Seoul-tas-tic 2011

Throwback to my first ever solo trip to Seoul, I noticed how much confidence I gained when it comes to travelling alone. 3 days, 3 nights. That was all. First ever solo trip, and a very short one.


Back in 2011, when my korean was still limited to 얼마에요? (How much is this?) and 이거주세요 (Please give me this), I thought that I would die without any access to internet (Mind you, I really rely heavily on the internet for everything.) Roaming did not work on my iPhone4, and I was too poor to rent a portable wifi or a local phone with internet access. This was back in 2011, where everything was still expensive and exclusive. 

When a local low cost airline, Airasia X started operating KUL-ICN on daily basis in Nov 2010, Seoul became more accessible for those who travels in budget. Affordable fare, and it immediately became a favourite for Southeast Asians. K-pop was already a thing, K-Drama was long a craze culture hence the sector was booming and overflowing with SEAsians. I, too, was influenced. 

It was Ramadhan. It was late, almost midnight. And it was a very hot Summer. I was alone, detached from the comfort of free wifi as soon as I left the airport. I had everything printed. The map to the guesthouse, my reservation details and my itinerary for 3 days. I thought I was armed with informations. I was wrong. 

As soon as I got on the street from the subway, I was lost. I panicked. The street was still bustling. It was at the foot of Hongdae, a busy area with blinding lights full of youngsters, college youngins. Looking around, I caught 2 girls in their 20s staring at me. I was that interesting to them, map in one hand, heavy ass luggage in another. So I went to them asking if they could show me the way to my guesthouse. I just needed a point to start. I realized in an instant that they did not speak english by the frantic looks. Before I was even able to feel disappointed, they said ‘Wait!’ while one of the girls calling an Oppa (older brother/older guy friend) to come faster. So this guy was running towards us while clutching to the fedora that was on his head. 

POINT A – South Koreans are friendly.

“English?” I asked him.

“A little. May I help you?” 

I showed him the map. I told him I just need to confirm the starting point. He looked at me saying that it will be quite dark. He went to the cab nearby asking the cab driver if he could send me there. Driver refused because the address was not in his gps. Then he noticed that there is bus service going to that direction. He went to the driver, telling him to make sure I alight at the point he marked on my map.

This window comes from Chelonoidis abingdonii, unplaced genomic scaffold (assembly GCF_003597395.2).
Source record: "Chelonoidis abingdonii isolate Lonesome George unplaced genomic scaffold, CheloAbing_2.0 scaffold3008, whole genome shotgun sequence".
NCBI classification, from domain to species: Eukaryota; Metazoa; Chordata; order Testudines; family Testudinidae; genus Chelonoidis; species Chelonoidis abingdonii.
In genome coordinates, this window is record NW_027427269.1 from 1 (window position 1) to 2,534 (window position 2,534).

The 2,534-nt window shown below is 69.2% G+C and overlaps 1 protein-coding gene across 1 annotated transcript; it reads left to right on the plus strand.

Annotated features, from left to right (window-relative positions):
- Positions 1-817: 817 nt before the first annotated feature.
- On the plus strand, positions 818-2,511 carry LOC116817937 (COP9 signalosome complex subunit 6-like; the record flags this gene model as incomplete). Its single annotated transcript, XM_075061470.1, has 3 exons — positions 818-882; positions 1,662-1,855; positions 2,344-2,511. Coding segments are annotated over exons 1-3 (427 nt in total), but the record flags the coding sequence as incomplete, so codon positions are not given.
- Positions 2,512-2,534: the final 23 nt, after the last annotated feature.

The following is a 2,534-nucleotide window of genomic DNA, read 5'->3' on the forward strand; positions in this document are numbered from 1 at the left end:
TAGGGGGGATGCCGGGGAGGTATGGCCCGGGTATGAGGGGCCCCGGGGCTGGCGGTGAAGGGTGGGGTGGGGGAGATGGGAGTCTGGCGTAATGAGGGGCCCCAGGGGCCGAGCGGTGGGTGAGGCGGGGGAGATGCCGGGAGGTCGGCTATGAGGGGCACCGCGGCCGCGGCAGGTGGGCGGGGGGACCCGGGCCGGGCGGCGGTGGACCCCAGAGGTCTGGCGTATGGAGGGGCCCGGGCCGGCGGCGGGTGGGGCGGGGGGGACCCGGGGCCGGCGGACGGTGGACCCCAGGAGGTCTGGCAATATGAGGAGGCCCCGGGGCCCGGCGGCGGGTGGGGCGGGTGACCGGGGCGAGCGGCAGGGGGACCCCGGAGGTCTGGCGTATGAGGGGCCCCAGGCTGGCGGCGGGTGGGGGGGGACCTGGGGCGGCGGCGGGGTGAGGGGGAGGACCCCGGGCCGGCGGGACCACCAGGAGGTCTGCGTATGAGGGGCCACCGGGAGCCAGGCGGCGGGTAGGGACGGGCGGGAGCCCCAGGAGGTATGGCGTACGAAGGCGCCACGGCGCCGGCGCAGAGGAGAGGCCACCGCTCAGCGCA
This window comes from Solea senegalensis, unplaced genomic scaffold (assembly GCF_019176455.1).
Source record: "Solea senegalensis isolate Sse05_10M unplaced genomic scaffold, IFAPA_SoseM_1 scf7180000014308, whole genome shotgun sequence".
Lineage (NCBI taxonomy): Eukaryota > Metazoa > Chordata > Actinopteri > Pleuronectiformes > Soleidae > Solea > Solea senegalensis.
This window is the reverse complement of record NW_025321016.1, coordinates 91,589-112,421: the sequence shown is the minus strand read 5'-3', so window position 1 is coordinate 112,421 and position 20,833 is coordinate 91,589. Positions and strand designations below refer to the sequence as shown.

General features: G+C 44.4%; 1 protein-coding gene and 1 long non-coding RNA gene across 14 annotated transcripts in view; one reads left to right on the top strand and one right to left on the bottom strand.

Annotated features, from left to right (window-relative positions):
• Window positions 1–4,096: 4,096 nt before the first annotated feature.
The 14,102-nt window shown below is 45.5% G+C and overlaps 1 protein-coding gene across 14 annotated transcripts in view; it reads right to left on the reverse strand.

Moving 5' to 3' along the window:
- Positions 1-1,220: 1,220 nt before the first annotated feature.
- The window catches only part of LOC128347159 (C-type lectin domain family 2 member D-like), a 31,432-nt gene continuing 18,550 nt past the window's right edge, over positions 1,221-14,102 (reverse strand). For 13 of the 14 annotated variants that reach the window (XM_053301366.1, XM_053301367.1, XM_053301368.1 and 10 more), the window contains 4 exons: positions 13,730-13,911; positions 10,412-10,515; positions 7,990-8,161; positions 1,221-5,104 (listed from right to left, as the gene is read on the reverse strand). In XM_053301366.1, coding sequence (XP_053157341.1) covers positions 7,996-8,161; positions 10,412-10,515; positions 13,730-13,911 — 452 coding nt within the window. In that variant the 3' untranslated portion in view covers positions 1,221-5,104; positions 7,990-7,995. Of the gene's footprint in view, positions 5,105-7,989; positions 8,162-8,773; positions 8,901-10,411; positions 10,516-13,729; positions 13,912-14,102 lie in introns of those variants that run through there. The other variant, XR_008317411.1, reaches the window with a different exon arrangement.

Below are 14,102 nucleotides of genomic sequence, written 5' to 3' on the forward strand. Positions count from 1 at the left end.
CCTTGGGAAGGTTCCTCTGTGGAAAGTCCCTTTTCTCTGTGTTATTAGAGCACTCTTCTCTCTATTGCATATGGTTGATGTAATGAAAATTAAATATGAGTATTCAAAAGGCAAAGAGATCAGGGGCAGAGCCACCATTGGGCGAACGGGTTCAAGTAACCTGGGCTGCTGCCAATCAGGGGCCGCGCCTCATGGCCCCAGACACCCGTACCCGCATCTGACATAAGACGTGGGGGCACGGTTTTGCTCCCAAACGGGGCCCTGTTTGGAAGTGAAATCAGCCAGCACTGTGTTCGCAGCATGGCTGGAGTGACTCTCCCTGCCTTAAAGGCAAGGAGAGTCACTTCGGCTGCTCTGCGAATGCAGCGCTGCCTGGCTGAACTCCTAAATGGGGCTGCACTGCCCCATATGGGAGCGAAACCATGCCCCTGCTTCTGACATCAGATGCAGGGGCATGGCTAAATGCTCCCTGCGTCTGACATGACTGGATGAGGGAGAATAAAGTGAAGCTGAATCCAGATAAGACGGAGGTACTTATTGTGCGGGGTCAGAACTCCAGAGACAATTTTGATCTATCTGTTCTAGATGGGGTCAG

I was this close to kissing him.

Got to my guesthouse in under 15minutes. Everything was well.  

 pic taken next day obviously…

Point B- South Koreans are really friendly.

Day 3. I was looking back and forth to the signage and the map on my hand when a harabeoji (old man, grandpa) walked straight up to me and asked 어디가는거야 (Eodikanuengoya / where are you going?) 

“Apgujeong. Rodeo Street.” A friend had asked me to buy something from a shop there. I was too poor to even shop at places like Apgujeong (and too fat for SK’s standard) LOL

He began telling me directions in koreans. I was not that fluent I can hardly understand farther than ‘Take that left turn.’

He looked at my helpless face and took out his phone, calling his daughter asking for help. And it was his daughter who guided me through the phone. Awesome people, the Koreans.



Point C- South Koreans are friendly AND kind. 

So I managed to get to the shop, but they did not have the hoodie that my friend wanted. It was Summer and they only had Summer collections. Went back and tweeted my friend about it. While preparing to leave Seoul, friend tweeted the store and the person replied asking if I could come to Hapjeong station. I went there and a staff came, carrying the said hoodie and another limited edition tee. Apologizing for having me went all the way and telling me the limited edition is a gift of appreciation. The tee was about half the price of the hoodie! 
I left Seoul knowing fully well that I would easily return again. Anytime. 

[Did not do anything much other than attending concert on Day 1, running around Seoul looking for friends’ stuffs on Day 2 & 3. Pretty uneventful. Stick around and you will see what I found in Seoul, AGAIN.] 

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